"Home is the place where, when you have to go there, they have to let you in."

-- Robert Frost

Tuesday, September 26, 2017

a day on the aegean - kusadasi

We took a day to recover from all of our bouncing around. No better place than a Turkish beach. We caught our second wind in Kusadasi.

I feel alive near an ocean and this just put the wind in my sails.

We explored the nearby towns just a bit.

Learned about the tradition of the "evil eye" which wards off evil in every corner.

Or street.

Filled up on more of that fresh Turkish Delight.

Soaked in the color of that amazing sea.

Took in some sunshine as well.

To the sound of the waves crashing against the sea wall.

We took a swim in the Aegean Sea so that we could say we had. The waters were rough but warm. Most of the Turks don't really swim so we were kind of a novelty out there paddling away.

One brave couple joined us in the water and the excitement on their face was unforgettable. I gathered they hadn't done much swimming in their lifetime.

We enjoyed a seaside dinner so fresh, we picked out our own fish.

And after a lazy day, we headed back to the road to see more of the beauty Turkey has to offer.

Car wash anyone?

This is how we spent much of our time transversing our way through the countryside.

I love how every residence has their tractor parked out front. It is seriously slow moving on public thoroughfares with tractors as the vehicle of choice.

And then we arrived in the country to explore beautiful Pamukkale. 

Wednesday, September 13, 2017

ephesus all to ourselves

On our way out of Istanbul, we attended the local LDS church before catching a quick commuter flight from the airport. That branch of the church lies behind a guarded gate in the back of an unmarked apartment building.

Incognito. Nothing to worry about ;)

There they are up behind us on the balcony.

We were invited to stay for a quick lunch meet and greet.

It's always fantastic to connect with church members of our faith in far away places ... my favorite thing about traveling, really.

But it's most exciting to run into a young man we know serving a mission in that area. He's such a great guy, we had to send a picture to his parents back home. What an amazing family that we adore!

We caught a flight and after a little rental car hoopla in Izmir, we pointed our nose toward the countryside and our hotel.

Our early morning plan was to tour the ruins of Ephesus.

We'd been reading with the kids in our early morning bible study about the apostle Paul and his journeying across all of this area. To actually be seeing the city of the people written to in the Book of Ephesians, we were pretty thrilled.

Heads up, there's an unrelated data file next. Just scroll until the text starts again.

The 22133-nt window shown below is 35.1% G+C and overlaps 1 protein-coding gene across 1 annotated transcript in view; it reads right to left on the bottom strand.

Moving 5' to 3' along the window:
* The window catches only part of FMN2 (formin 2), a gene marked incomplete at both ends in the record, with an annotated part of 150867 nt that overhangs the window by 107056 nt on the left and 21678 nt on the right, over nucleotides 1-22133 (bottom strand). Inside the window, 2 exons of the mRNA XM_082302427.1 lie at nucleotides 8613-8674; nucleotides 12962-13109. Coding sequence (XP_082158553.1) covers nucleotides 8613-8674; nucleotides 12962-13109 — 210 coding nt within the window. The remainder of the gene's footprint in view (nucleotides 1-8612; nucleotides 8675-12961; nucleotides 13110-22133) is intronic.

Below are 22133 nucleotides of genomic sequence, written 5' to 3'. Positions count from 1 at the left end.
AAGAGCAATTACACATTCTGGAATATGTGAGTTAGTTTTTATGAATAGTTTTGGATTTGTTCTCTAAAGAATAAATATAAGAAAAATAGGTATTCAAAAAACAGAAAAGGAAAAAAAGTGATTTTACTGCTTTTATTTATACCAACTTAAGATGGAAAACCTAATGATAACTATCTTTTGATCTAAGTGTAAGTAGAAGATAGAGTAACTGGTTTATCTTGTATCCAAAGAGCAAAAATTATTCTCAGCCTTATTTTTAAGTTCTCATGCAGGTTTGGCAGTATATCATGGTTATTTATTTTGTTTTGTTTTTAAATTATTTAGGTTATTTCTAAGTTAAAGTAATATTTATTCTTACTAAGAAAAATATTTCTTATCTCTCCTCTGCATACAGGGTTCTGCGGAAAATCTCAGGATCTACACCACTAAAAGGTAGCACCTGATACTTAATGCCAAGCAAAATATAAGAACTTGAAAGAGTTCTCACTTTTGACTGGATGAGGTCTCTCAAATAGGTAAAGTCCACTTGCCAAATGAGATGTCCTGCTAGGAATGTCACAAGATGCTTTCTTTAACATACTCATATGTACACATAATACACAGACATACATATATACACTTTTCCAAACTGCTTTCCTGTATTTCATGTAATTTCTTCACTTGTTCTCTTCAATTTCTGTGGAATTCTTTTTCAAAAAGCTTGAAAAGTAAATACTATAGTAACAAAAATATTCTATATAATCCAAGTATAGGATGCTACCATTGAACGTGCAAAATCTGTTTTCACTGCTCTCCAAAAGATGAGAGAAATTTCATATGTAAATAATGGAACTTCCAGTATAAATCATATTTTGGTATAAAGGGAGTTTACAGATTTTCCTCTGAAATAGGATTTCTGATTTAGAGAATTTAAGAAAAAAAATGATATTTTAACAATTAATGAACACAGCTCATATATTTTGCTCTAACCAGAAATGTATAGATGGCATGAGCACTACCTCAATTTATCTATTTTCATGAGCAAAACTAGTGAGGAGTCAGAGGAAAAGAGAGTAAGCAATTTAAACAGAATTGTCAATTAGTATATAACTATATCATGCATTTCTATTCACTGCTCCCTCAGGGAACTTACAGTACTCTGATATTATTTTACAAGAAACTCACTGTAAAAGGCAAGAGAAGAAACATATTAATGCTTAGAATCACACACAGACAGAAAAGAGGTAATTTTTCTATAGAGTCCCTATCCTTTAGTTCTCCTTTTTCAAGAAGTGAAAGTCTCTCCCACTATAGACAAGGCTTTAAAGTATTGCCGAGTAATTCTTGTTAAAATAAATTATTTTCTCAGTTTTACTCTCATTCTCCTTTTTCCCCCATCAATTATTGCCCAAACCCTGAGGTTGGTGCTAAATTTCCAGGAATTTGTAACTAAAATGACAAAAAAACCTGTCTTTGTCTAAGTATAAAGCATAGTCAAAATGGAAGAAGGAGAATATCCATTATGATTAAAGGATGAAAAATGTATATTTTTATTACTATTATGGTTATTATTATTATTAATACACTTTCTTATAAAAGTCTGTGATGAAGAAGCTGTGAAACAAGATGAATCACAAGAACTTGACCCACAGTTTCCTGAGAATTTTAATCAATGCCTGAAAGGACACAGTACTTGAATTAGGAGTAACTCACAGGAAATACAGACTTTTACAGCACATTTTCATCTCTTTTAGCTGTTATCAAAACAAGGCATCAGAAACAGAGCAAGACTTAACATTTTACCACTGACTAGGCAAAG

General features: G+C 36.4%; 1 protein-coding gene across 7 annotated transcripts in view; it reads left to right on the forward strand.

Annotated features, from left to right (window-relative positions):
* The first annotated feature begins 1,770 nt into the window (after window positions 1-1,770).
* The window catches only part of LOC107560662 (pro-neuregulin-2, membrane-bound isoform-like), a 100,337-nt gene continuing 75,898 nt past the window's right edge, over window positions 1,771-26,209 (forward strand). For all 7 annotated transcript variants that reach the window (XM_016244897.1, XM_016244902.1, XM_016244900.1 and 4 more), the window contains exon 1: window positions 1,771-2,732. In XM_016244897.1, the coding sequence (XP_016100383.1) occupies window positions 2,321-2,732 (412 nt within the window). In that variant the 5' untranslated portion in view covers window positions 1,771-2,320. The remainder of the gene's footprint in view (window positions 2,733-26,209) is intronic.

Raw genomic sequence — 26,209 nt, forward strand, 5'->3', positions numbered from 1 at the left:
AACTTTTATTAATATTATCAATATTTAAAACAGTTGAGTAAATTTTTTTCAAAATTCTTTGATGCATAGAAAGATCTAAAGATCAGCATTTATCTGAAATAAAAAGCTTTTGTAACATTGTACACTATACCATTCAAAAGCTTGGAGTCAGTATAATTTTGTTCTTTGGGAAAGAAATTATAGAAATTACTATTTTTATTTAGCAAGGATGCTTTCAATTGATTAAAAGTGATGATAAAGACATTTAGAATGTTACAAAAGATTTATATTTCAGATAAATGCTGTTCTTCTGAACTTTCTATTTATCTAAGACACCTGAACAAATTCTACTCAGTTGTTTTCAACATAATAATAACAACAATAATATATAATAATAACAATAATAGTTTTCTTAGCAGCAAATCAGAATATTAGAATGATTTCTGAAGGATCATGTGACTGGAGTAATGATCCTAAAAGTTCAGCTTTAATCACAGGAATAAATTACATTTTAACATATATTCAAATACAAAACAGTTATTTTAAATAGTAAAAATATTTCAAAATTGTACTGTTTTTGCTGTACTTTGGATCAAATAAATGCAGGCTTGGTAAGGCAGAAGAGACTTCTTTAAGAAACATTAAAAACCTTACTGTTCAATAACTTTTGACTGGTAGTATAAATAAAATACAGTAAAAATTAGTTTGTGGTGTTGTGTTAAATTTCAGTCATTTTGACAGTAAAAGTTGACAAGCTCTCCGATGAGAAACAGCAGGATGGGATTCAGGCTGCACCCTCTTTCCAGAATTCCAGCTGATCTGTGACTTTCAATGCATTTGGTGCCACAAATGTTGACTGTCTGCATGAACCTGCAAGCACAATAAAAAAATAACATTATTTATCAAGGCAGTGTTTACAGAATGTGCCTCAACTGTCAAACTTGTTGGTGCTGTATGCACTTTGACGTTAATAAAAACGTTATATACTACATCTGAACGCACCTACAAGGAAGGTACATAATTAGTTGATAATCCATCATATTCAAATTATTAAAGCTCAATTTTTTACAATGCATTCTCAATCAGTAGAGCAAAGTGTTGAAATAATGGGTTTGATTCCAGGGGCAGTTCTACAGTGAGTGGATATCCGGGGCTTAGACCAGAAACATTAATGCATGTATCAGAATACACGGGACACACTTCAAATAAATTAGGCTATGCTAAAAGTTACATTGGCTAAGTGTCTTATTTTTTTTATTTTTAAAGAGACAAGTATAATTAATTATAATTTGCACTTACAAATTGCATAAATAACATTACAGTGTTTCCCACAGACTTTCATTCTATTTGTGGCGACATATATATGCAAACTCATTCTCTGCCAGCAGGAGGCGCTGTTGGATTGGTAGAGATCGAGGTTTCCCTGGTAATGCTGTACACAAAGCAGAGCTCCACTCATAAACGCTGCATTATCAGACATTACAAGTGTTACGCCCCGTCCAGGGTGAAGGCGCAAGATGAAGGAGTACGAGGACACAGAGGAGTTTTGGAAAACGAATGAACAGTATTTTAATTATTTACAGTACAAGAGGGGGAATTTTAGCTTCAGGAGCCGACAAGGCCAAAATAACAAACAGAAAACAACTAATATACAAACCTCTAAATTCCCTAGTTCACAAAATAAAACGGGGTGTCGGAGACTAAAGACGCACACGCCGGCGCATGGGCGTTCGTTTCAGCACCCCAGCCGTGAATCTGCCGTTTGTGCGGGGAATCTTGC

We arrived bright and early to avoid the heat and the tourist rush.

While Newel was paying our entrance fee, I was saying hello to the residents.

My mistake, because the minute one of those cuties rubbed up against my leg and I put my hand down to even pretend to pet it, I was swarmed.

It was like some horror film I know I've seen somewhere.

We had read that the best way to go, was to enter at the lower gate which for most tour groups, is the exit.

This put us all alone in this gigantic city.

And we were pretty much in awe with the whole thing.

Most especially the fact that one is just free to wander the entire site.

And ... there wasn't another soul to be seen.

We climbed down into the underbelly of the arena.

Newel pretended to be my Gladiator and we were just immature enough to imitate the roar of the crowd going wild ;)

We made our way down the main thoroughfare toward the library.

I could imagine ancient philosophers. politicians, or maybe even the apostle Paul, himself, teaching from these steps.

The city ruin was huge. We kept thinking we'd run into some other tourists .... but ... that never really happened.

Good for us, but not so good for some really great people we met along our way whose livelihood relies on the influx and income of the tourism industry.


So, we just hung out and listened for the whispers of ghosts from times gone by.

Housed in an archaeological tent, this dig of the residences was underway.

Check out these mosaics.

Massive and impossible to capture even in a panoramic shot.

We wandered into the afternoon.

Wait?  I think I may see one other guy down there finally??

You could never get this close to such an archaeological find in America. No ropes, no glass, no guards.

I loved the way the poppies grew out of every abandoned wall.

They just make my heart sing.

The afternoon heated up and these royal felines knew the Turkish drill.

Newel and I followed an unmarked trail leading just a bit out of the city.

It took us to another area which we later learned was a Christian church thought to have been a refuge for Mary the mother of Jesus after his death.

True or not ... this sure looks like a baptismal font.

Such a dry and arid place sure produces some pretty greenery.

And though Newel laughed at me taking pictures of a weeds, I thought even their weeds looked exotic.

I mean, I've never seen such patterning on a common weed in my yard ... why not capture that beauty?

We wandered through Ephesus late into the afternoon. Exiting through the gate, we quickly learned the downside of being lone tourists. An onslaught of commercialism all vying for our undivided attention.

We hid behind these guys to beat the heat with those fresh squeezed juices the Turks are famous for before slipping through a dozen taxis all dying to take us anywhere as we made our way to our rental car.

Two thumbs up for  Ephesus, a bucket list favorite.